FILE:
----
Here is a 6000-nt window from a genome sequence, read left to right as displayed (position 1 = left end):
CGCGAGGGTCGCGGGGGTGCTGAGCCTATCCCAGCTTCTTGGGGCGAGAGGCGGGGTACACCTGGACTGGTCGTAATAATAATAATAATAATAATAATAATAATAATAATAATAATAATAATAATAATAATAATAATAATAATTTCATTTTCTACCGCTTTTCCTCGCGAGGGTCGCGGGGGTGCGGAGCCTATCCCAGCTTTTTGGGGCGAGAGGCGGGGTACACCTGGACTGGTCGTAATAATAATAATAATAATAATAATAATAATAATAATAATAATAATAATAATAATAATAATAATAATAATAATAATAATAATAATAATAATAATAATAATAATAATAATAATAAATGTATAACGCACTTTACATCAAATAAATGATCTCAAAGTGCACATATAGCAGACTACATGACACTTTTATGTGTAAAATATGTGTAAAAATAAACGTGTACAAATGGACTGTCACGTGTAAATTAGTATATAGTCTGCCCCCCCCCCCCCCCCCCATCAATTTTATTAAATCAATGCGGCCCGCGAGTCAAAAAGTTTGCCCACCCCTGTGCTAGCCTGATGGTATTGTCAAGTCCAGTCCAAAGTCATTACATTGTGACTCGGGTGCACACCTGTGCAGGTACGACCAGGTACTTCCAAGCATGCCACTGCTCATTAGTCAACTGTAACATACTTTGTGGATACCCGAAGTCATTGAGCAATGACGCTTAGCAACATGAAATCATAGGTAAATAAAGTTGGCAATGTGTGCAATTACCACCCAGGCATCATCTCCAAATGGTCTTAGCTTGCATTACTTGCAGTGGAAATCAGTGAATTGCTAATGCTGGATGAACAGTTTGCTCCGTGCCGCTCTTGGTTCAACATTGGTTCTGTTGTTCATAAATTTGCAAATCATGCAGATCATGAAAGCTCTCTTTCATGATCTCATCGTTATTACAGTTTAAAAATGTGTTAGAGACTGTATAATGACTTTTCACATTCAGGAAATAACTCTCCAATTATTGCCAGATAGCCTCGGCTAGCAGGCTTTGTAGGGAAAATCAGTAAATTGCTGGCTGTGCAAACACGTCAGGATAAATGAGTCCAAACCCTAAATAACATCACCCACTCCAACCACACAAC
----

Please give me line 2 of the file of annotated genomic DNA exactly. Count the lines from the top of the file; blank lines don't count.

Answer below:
CGCGAGGGTCGCGGGGGTGCTGAGCCTATCCCAGCTTCTTGGGGCGAGAGGCGGGGTACACCTGGACTGGTCGTAATAATAATAATAATAATAATAATAATAATAATAATAATAATAATAATAATAATAATAATAATAATAATTTCATTTTCTACCGCTTTTCCTCGCGAGGGTCGCGGGGGTGCGGAGCCTATCCCAGCTTTTTGGGGCGAGAGGCGGGGTACACCTGGACTGGTCGTAATAATAATAATAATAATAATAATAATAATAATAATAATAATAATAATAATAATAATAATAATAATAATAATAATAATAATAATAATAATAATAATAATAATAATAATAATAAATGTATAACGCACTTTACATCAAATAAATGATCTCAAAGTGCACATATAGCAGACTACATGACACTTTTATGTGTAAAATATGTGTAAAAATAAACGTGTACAAATGGACTGTCACGTGTAAATTAGTATATAGTCTGCCCCCCCCCCCCCCCCCCATCAATTTTATTAAATCAATGCGGCCCGCGAGTCAAAAAGTTTGCCCACCCCTGTGCTAGCCTGATGGTATTGTCAAGTCCAGTCCAAAGTCATTACATTGTGACTCGGGTGCACACCTGTGCAGGTACGACCAGGTACTTCCAAGCATGCCACTGCTCATTAGTCAACTGTAACATACTTTGTGGATACCCGAAGTCATTGAGCAATGACGCTTAGCAACATGAAATCATAGGTAAATAAAGTTGGCAATGTGTGCAATTACCACCCAGGCATCATCTCCAAATGGTCTTAGCTTGCATTACTTGCAGTGGAAATCAGTGAATTGCTAATGCTGGATGAACAGTTTGCTCCGTGCCGCTCTTGGTTCAACATTGGTTCTGTTGTTCATAAATTTGCAAATCATGCAGATCATGAAAGCTCTCTTTCATGATCTCATCGTTATTACAGTTTAAAAATGTGTTAGAGACTGTATAATGACTTTTCACATTCAGGAAATAACTCTCCAATTATTGCCAGATAGCCTCGGCTAGCAGGCTTTGTAGGGAAAATCAGTAAATTGCTGGCTGTGCAAACACGTCAGGATAAATGAGTCCAAACCCTAAATAACATCACCCACTCCAACCACACAAC